I’ve coached hundreds of talented, accomplished professionals who’ve reached a point in their career where they feel lost, off track or stuck.
Sometime it’s a job they don’t enjoy and aren’t challenged by anymore.
Sometimes it’s work that has taken over their lives.
Occasionally they are in toxic work environments, draining them of their energy, clarity and confidence.
And there’s always the nagging feeling that won’t go away….”I should be doing something more with my life and career.”
Most have tried to make a change at one point or another, only to end up confused, frustrated and overwhelmed. They haven’t been able to find their path to satisfaction and balance. And they’re asking “Is this all there is?” or “How did I end up here?”
If you can relate please know you are not alone. It’s a really common mid-career ‘crisis’. And, it’s solvable.
Yes, there are some very real challenges in making a mid-career change.
<!–[if !supportLists]–>· <!–[endif]–>Today’s job market is a tough one. The economy is tight and it’s clearly an employer’s game.
<!–[if !supportLists]–>· <!–[endif]–>If you’re mid-career, it’s likely been at least 5 years (and probably more like 15 years) since you’ve actively been in the job market. Times have changed since you last looked for work, wrote a resume or sat in an interview.
<!–[if !supportLists]–>· <!–[endif]–>Then there’s your busy life. You’ve already got a full plate. Trying to pile a major career change on top of everything else worsens the overload. Balancing it all can feel really overwhelming.
<!–[if !supportLists]–>· <!–[endif]–>And of course, you’ve got a lot at stake. You’ve got a good salary, benefits, vacation and perks. You may have status or prestige, or developed a good reputation in your field or industry. Having so much at stake triggers fear of the unknown. You wonder what you’d have to give up in order to get a job you really enjoy and feel good about.
Certainly, these are very real challenges and with the right strategy you can overcome them.
But, it’s not these realities that are most likely to derail your career change. The most dangerous obstacle are the completely avoidable mistakes and misconceptions almost everyone makes when trying to change career direction.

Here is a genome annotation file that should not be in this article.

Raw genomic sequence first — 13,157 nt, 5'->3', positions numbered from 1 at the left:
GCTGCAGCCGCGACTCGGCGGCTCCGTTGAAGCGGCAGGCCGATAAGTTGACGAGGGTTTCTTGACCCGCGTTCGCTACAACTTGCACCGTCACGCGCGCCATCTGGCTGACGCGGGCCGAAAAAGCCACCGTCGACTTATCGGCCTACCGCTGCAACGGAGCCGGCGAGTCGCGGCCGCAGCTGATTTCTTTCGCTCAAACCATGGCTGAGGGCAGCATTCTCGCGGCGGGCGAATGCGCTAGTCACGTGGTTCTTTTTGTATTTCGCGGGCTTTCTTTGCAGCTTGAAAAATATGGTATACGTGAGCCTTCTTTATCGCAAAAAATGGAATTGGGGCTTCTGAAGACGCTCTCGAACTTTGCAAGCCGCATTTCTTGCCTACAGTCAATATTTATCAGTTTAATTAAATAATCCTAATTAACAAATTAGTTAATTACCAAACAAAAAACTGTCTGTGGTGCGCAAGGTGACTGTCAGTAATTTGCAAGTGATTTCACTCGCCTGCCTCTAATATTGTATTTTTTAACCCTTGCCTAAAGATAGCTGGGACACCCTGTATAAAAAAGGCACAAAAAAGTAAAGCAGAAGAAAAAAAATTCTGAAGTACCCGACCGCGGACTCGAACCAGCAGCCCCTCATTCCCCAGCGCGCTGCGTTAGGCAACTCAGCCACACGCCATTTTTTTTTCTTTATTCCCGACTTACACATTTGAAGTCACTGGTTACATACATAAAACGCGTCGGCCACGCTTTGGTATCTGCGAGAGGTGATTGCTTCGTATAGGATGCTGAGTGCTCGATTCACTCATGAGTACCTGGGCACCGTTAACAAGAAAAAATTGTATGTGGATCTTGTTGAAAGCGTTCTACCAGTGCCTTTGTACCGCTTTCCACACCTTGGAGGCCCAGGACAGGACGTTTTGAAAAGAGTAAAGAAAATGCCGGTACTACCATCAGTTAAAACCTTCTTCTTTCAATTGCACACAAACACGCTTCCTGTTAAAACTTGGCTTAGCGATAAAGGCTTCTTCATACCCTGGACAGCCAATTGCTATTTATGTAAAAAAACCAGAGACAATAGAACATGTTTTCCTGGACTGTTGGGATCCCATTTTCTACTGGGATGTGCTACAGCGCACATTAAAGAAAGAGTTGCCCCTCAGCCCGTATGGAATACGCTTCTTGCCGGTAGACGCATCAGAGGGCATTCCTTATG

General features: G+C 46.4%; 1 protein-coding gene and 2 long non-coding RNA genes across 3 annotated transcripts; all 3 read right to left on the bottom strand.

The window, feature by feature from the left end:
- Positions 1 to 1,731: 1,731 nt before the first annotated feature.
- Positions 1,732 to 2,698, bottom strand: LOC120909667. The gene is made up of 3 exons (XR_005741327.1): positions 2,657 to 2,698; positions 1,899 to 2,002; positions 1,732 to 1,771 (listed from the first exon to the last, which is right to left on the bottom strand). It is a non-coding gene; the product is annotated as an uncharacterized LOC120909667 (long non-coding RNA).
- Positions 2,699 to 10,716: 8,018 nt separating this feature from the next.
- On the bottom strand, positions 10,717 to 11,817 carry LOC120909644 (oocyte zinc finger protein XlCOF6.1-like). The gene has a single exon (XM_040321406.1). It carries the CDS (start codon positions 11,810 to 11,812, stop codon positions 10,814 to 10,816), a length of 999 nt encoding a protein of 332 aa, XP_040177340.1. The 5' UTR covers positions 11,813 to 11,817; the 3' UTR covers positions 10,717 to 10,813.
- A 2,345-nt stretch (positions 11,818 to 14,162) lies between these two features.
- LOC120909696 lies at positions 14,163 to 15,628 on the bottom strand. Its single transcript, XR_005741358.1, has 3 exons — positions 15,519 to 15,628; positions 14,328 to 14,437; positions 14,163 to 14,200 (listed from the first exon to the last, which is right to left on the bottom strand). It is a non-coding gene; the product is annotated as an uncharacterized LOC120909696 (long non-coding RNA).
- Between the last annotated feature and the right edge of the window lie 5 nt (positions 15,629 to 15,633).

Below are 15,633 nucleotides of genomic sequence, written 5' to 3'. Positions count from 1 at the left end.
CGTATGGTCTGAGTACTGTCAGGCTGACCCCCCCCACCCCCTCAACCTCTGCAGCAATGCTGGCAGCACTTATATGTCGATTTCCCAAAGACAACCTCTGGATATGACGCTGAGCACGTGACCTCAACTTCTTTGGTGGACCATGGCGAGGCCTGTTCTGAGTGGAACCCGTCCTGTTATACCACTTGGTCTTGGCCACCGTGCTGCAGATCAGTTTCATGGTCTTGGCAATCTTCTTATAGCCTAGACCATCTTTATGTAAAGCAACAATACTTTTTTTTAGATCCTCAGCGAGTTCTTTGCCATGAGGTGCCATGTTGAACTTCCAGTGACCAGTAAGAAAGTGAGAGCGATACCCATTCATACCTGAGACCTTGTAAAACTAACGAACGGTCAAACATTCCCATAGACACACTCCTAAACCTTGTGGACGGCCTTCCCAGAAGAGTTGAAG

Are you making any of these 5 Avoidable Mistakes?
- Making too many assumptions.
If you stay stuck in your head worrying about the ‘What If’s,’ you are making too many assumptions.
What if I ….
…can’t get a job in this economy…have to take a pay cut…am overqualified…am under qualified….too old…. Not as good as the competition….. have to go back to school… fail
These are nothing but stories you tell yourself. You don’t know if any of it is true. These are just fears, masked as facts you’ve bought into. And they stop you in your tracks
2. <!–[endif]–>Not Looking Out for Number 1.
If making a career change is a top priority for you, act like it. Stop trying to squeeze it in between everything else. Stop waiting for life to ‘get less busy’. It won’t.
It’s not selfish to want to enjoy your work and life. It’s not selfish to want to do work that brings out your best. It’s not selfish to want to have more balance in your life. Put this at the top of your list, not the bottom.
3. <!–[endif]–>Putting up with too much ____________.
You fill in the blank. You know what you’re putting up with. Maybe it’s the complaining co-worker, the unappreciative boss or friend, too many commitments, or the unbearable workload.
By tolerating you drain your energy, cloud your thinking and lower your self-confidence.
You need energy. You need clear thinking. You need to be confident. Or you won’t be able to make a career change. And you’ll be stuck in exactly the same place next week, next month, next year.
4. Taking the wrong actions, in the wrong order.
In this market you have to put your best foot forward. You can’t afford to throw together a quickie resume, slap it on some online sites and hope for the best.
There is a process and strategy to make a change in direction, especially at midcareer. Taking action in the wrong order will discourage you and seriously limit your success at finding work that fits.
5. Spinning your wheels, waiting for the answer to appear.
Have you read all the career books, taken all the assessments, and asked everyone you know what they think you should do? Are you waiting for that “EUREKA!” moment where it all seems clear? And are you more confused than ever?
Indecisiveness is a sure sign that you’re spinning your wheels. You are relying on others more than you are listening to yourself.
Until you are clear about who you are, what matters most to you, what strengths you possess and what makes you tick, you’ll just confuse yourself by getting more and more input from others.
This article was featured in the Carnival of Work-Life Balance at: http://www.arewebalancedyet.com/2008/04/bigfoot-lochness-monster-and-work-life.html